responsive to each of said tap value signals, filtering any unwanted signals or harmonics from said tap value signals.
Description
BACKGROUND OF THE INVENTION

The present invention relates generally to control systems, and more particularly to signal processing devices that need servo control.

Rapid advances in technology, particularly optical communication systems, have accelerated the need for an accurate technique for controlling such systems. In particular, such systems typically include adaptive filters, such as finite-impulse-response (FIR) and infinite-impulse-response (IIR) filters, which advantageously can be programmed to a particular filter shape and are extensively used in signal processors. Processors including adaptive filters are particularly well suited for communications uses involving transmission paths (e.g., radio links) with time varying distortions and transmission paths (e.g., coaxial cables) which require processor adjustment in the field. Such processors provide large bandwidths, extreme flexibility and adaptiveness. In particular, an N-tap delay line FIR filter can be utilized to provide band pass, high pass, notch or low pass filtering by modifying its taps to track or accommodate, for instance, the profile of links, power distribution, intersymbol interference (ISI) and multipath characteristics which can change with time.

Adaptive filters have become powerful signal processing tools especially in large bandwidth applications, generally in the tens of gigahertz. Maintaining servo control, accuracy and stability over time for such filters, without a high degree of hardware complexity and sophistication is, however, critical. In particular, adaptive filters tend to suffer from control problems. For example, once set to a particular value, such filters have a tendency to drift. Conventional control systems for such filters, even if effective, tend to be complex and thus expensive and timely to manufacture.

Moreover, signal processing components, such as optical modulators, suffer from shortcomings as well. Stability over temperature, linearity and calibration is generally required to provide accurate coefficient values in modulators as directed by an external controller. For example, Bragg grating modulators, commonly utilized in fiber optic tapped delay line photonic signal processors, are susceptible to temperature expansion and thus tend to be inherently temperature unstable. In particular, a Bragg grating typically includes a series of photoinduced refractive index perturbations in an optical fiber or semiconductor which causes the reflection of optical signals within a selected wavelength band. The reflection bandwidth of a Bragg grating is however temperature sensitive. Since the wavelength band of maximum reflectance for Bragg gratings can change over time, failure to stabilize the grating wavelength can cause the optical source locked to the grating to undesirably drift with the grating, risking interference with adjacent channels. As a result, Bragg gratings must be maintained in a controlled thermal environment. The amount of wavelength shift depends partly upon the material properties of the fiber in which the Bragg grating is written. Moreover, since all materials are subject to temperature expansion, the problems associated with maintaining stability are not limited to Bragg grating modulators.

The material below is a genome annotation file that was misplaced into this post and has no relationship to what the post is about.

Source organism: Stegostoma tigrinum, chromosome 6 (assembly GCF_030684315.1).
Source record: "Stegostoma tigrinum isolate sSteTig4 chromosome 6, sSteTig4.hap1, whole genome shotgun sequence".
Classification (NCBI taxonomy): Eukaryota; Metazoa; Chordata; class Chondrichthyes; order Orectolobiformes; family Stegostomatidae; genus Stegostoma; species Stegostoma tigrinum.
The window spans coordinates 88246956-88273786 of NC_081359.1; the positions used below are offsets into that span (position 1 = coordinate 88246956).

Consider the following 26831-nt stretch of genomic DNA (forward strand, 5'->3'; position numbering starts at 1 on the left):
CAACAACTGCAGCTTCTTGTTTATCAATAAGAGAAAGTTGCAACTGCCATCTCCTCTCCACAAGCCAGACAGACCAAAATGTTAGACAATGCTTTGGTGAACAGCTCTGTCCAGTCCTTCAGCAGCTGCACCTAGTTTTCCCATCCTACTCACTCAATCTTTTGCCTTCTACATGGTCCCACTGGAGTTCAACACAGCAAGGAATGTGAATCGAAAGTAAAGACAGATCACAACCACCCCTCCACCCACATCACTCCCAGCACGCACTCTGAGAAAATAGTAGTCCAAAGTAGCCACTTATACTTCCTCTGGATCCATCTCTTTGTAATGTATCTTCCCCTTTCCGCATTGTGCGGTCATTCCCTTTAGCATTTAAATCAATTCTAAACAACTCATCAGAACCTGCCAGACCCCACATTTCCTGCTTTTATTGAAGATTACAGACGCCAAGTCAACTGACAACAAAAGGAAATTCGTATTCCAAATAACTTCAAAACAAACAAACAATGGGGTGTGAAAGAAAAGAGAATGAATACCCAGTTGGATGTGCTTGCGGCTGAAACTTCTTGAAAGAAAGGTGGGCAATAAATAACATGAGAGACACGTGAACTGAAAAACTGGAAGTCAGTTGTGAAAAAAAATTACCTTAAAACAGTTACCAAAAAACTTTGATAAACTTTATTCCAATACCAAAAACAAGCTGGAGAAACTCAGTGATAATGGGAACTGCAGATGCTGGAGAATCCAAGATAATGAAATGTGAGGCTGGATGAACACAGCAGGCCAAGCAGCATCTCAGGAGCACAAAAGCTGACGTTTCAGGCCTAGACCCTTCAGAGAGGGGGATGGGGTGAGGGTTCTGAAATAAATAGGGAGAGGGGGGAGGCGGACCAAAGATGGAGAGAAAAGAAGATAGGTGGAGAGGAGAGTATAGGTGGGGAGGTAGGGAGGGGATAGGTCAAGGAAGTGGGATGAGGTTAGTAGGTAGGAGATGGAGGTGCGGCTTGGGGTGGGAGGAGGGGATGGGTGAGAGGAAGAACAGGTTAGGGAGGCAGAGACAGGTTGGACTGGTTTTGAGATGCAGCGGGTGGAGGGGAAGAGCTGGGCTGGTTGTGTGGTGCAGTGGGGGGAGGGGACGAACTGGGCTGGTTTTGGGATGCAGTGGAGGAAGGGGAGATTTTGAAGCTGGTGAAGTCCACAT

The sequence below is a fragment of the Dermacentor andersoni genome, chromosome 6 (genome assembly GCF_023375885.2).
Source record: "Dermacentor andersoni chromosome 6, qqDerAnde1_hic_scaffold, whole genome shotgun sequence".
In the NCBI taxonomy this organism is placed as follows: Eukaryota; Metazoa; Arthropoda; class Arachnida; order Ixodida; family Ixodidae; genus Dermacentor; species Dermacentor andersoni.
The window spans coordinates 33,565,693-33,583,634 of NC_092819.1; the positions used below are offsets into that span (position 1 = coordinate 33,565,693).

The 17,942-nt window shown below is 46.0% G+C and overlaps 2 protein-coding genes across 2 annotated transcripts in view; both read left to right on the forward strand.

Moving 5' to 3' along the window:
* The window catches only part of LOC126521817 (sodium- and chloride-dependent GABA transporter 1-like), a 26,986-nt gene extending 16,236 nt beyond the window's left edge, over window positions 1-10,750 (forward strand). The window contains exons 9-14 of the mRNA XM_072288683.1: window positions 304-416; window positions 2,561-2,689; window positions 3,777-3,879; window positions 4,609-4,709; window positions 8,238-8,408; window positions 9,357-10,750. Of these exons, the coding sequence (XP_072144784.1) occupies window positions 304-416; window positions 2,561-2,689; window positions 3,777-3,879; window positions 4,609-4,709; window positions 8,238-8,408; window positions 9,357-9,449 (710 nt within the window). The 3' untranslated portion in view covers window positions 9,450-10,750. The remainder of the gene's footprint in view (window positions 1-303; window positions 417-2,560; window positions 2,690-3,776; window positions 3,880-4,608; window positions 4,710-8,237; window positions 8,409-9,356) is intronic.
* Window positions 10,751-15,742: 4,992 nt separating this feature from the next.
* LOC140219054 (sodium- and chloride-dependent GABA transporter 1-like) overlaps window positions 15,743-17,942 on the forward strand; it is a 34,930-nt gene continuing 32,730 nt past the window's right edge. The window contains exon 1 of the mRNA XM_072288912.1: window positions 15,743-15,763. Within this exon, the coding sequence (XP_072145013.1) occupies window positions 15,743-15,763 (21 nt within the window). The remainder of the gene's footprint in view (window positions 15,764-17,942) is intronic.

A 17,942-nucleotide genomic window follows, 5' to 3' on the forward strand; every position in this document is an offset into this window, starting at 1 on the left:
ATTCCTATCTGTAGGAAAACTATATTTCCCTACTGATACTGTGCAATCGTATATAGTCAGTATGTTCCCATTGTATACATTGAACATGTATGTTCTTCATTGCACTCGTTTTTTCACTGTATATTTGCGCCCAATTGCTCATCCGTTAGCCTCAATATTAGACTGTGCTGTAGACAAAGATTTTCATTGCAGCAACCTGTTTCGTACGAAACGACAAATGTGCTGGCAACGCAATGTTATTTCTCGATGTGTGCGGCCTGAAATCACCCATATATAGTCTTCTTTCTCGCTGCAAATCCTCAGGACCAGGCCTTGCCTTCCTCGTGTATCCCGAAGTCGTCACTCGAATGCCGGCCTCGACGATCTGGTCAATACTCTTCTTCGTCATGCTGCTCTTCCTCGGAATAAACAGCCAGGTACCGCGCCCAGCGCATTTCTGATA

Conventional control techniques for overcoming the above stability problems are generally ineffective. In particular, Bragg gratings are typically controlled with temperature sensing and thermoelectric feedback or piezoelectric devices, both of which are prone to drifting out of calibration. For example, thermoelectric feedback has been utilized to stabilize the wavelengths of the Bragg gratings which are used as wavelength references for source lasers. Temperature-controlled modulators, however, tend to be inaccurate and slow. Moreover, piezoelectric devices have a narrow dynamic range and also tend to drift with temperature.

What is needed therefore is an accurate and direct apparatus and method for providing servo control to optical devices.

SUMMARY OF THE INVENTION

The preceding and other shortcomings of the prior art are addressed and overcome by the present invention which provides, in a first aspect, an apparatus for providing control for a signal processor having a plurality of taps, with each tap having a tap value, including a modulator for modulating each of the tap values with an attenuated unique code modulation such that the amplitude of the code set is less than the tap value to generate a modulated tap value, a summer for summing each of said modulated tap values to generate an aggregate tap value signal, a detector for receiving said aggregate tap value signal and match filter for distinguishing the tap values from each other utilizing the unique code for each tap value, thereby establishing simultaneous control for the plurality of taps while maintaining independence between the tap values and generating a filtered tap value signal, a demodulator for demodulating the filtered tap value signal generating a demodulated tap value error signal and means for adding the demodulated tap value error signal to the tap value for each tap, thereby providing servo loop control for each tap.